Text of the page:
OET Pharmacy

If you are a pharmacist and looking for a guide on how to write a perfect pharmacy OET letter, this is the article for you.

While it’s common to find OET sample referral letters for doctors and nurses on the internet, not many cover pharmacy OET scenarios. In this sample pharmacy letter guide, we have tried to address that part and include pharmacy case notes, sample pharmacy letter and detailed commentary on case notes selection, organization of information, paragraphing, word choice and right grammar (tenses, voice, articles etc).

The pharmacy case notes are long and the scenario involves patient and patient’s next of kin. As an OET pharmacist candidate, you would require reading the case notes at least twice to fully understand the scenario and how to put a letter together.

OET Writing

This letter is written to a general physician, who will see the patient for the first time. Therefore, you have to keep in mind that the content should include required medical and social information about the patient.

OET Pharmacist Case Notes
You are a pharmacist at Riverside Health Center.

Today, 18th July 2021, Ms. Sara Morgan, a 30-year-old customer visited the pharmacy asking for an OTC medicine for mild diarrhoea for her father, who is on a visit to her place. On further questioning, it is learnt that his present gastrointestinal symptoms are probably related to the medicines prescribed by his GP for his newly-diagnosed gout condition.

Personal Details

Name:Mr. Alex Morgan
Age:       61 years
Address:  Williston Place, 402 Park Rd, Williston, VT 05495
Marital Status: Widower
Occupation:  Retired Accountant
Diagnosis:   Possible allergic reaction to newly-prescribed gout medicines

Discussions in Pharmacy:

  • Father lives alone in retirement community in Vermont. Will stay with her for a month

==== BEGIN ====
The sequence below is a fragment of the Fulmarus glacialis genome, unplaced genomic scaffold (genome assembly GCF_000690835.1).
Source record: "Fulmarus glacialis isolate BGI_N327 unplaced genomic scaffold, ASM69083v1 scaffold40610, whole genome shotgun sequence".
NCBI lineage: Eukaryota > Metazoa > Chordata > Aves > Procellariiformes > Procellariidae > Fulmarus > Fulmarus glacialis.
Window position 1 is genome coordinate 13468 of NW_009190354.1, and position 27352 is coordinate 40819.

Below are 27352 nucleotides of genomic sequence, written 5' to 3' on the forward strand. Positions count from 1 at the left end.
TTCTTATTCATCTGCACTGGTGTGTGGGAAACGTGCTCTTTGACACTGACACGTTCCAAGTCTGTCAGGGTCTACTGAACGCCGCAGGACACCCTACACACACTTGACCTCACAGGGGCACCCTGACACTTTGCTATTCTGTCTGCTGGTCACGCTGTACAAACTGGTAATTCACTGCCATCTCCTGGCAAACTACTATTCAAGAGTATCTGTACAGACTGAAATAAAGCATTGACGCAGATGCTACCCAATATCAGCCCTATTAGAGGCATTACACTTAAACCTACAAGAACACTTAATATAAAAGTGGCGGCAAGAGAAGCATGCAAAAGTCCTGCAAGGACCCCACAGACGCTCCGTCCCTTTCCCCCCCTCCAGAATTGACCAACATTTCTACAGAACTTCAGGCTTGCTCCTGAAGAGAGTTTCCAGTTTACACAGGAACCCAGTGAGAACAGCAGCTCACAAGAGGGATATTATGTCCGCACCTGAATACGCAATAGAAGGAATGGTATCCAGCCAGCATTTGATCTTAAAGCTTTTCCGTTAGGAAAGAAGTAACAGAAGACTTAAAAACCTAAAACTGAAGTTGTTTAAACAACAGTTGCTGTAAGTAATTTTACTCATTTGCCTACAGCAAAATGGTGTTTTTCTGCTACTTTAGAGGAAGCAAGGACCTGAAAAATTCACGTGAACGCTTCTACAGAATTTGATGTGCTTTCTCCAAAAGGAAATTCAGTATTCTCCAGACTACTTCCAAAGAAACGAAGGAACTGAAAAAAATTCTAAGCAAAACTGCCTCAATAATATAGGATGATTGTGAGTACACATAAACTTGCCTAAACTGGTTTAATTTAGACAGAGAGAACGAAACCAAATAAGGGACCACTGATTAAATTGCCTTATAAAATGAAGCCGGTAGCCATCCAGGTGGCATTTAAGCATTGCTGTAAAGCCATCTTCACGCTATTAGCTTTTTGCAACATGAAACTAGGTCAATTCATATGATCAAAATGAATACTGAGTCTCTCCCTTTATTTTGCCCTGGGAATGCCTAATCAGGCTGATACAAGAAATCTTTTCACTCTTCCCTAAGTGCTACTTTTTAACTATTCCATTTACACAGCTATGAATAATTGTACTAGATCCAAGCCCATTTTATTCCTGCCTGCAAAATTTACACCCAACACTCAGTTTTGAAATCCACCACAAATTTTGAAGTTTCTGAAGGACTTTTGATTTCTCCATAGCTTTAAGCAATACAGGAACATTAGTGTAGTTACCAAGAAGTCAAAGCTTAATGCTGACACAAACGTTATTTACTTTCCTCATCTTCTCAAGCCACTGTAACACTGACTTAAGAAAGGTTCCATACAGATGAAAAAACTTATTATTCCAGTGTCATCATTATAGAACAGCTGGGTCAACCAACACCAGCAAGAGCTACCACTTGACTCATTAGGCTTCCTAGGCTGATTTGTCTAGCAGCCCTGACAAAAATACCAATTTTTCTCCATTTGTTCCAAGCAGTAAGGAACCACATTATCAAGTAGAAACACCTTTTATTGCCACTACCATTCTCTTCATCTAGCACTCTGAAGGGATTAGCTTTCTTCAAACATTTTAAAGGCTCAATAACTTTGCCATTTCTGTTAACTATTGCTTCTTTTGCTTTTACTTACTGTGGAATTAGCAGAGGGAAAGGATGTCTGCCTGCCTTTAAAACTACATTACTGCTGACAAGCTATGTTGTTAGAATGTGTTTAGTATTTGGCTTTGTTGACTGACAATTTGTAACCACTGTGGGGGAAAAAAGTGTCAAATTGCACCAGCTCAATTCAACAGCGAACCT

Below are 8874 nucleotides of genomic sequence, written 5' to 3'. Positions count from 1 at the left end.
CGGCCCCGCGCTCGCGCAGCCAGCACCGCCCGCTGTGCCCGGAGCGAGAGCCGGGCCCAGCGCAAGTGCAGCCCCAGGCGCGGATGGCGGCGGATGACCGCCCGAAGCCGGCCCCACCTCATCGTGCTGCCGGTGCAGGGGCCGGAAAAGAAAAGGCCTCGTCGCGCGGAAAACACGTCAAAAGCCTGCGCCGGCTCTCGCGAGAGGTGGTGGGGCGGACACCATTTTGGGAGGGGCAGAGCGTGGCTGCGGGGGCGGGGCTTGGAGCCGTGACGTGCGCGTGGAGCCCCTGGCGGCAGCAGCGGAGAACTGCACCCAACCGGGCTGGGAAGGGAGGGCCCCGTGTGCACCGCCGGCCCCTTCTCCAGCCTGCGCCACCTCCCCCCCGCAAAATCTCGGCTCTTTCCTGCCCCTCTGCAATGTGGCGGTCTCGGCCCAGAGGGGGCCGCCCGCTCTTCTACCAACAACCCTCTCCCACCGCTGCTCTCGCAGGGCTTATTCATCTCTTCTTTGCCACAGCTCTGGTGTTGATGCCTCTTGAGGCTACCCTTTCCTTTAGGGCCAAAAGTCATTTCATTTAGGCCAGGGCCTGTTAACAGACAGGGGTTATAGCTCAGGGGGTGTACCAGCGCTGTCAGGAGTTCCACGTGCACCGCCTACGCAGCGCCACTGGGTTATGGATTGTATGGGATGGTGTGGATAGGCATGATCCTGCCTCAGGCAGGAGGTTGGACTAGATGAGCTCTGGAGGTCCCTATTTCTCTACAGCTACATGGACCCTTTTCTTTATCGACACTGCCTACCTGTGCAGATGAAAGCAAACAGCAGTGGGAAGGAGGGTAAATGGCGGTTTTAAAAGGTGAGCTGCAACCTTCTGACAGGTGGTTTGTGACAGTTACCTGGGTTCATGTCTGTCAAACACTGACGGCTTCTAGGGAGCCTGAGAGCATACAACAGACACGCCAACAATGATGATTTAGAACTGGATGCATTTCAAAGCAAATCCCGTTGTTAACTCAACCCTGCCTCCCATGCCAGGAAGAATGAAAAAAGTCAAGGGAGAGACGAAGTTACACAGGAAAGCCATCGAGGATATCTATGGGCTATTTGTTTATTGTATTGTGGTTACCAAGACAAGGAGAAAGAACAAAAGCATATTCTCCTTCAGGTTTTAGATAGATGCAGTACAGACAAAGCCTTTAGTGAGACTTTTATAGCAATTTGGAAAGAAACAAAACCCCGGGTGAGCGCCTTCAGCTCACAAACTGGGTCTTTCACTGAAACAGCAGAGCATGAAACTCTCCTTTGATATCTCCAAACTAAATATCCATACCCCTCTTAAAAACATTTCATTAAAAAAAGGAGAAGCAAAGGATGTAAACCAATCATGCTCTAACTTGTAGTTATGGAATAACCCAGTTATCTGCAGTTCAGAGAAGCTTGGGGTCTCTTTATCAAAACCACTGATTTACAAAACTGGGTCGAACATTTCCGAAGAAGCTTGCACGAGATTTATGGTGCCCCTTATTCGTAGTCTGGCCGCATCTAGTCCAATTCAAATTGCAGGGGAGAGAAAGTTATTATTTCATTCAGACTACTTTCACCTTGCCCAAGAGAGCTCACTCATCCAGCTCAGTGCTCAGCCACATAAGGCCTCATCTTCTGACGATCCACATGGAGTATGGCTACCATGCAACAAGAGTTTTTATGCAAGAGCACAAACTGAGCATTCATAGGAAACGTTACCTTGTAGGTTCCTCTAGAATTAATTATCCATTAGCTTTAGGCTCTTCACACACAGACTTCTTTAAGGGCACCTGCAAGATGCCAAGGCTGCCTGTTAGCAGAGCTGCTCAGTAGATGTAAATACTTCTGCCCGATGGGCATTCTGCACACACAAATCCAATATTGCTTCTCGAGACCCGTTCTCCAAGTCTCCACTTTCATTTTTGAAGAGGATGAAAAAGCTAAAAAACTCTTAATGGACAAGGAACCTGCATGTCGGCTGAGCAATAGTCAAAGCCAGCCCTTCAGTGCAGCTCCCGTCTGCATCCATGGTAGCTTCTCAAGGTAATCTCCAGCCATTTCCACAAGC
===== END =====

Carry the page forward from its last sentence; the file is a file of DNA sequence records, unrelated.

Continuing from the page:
• Complained GI symptoms on arrival yesterday: nausea, abdominal pain, mild diarrhea, headache
  • Symptoms started night before visit
  • She denied any recent change in his diet

Recent Medical History

Moderately inflamed right big toe, painful

Consulted Community GP on 16th July 2021

Vitals normal

Blood tests normal; Uric Acid 8mg/dL

Assessment: gout

Mr. Alex’s prescription was as follows.

  • Lengout (colchicine), 500mcg 1 tablet every four hours until relief
  • Indocid (indomethacin), 25mg 2 tablets b.i.d.

Medical History:

  • Hypertension – 5 years, candesartan 4mg 1 mane
  • Compliant with medicines and diet

Social History:

  • Smoking – NO
  • Drinks 10 units of alcohol on weekends
  • Active life, walks 30 mins/day
  • Hobbies: Reading, Gardening, Golf

Drug Information: Common Side Effects

  • colchicine: diarrhea, nausea and/or vomiting, abdominal cramps/pain
  • indomethacin: headache, dizziness, vomiting, diarrhea or constipation, ringing in the ears

Advice Given:

  • Consult his daughter’s GP for further assessment and management
  • Request the GP to update you on the diagnosis
  • Report suspected drug interaction if needed to Director of Pharmacy Board, Vermont
  • Update the patient’s GP

Writing task:

Using the information in the OET case notes, write a letter of referral to Ms. Sarah’s GP for assessment and management. Address the letter to Dr. Antony Brittas, General Physician, Riverside Health Center, 617 Riverside Avenue, Burlington, Vermont.

OET Writing

Let’s examine these one by one to see how you should write each paragraph and what you need to include in them.

Introduction
Approach to writing introduction is similar for most OET occupations. Information, such as name, age, marital status, gender, chief complaint and purpose, is needed.

Tip: Keep in mind that not writing the purpose would affect your score negatively. Hence, it is important that the introduction of an OET letter for pharmarcists clearly mentions the purpose.

Read the ‘Notes’ & ‘Writing Task’ given at the start and end of the case notes to identify the purpose.

Tip: As this is a referral letter, you may start by writing: I am writing to refer
Tip: Also, introduce the patient. It is advisable to write the title (Mr.) and the last name (Morgan). Refer Personal Details: Mr. Morgan, a widower, 

Tip: Mention the medical issue and the purpose of the letter sufficiently. Refer Notes and Writing Task: requires assessment and management of suspected allergic reactions to his newly-prescribed gout medicines.

Note: As this is a special circumstance where the patient’s next of kin is involved, it’s would be useful to write about Sara as well.

So, the introduction of your OET letter would look like this
I am writing to refer Mr. Morgan, a widower, who requires assessment and management of suspected allergic reactions to his newly-prescribed gout medicines. Mr. Morgan is the father of your regular patient, Ms Sara Morgan.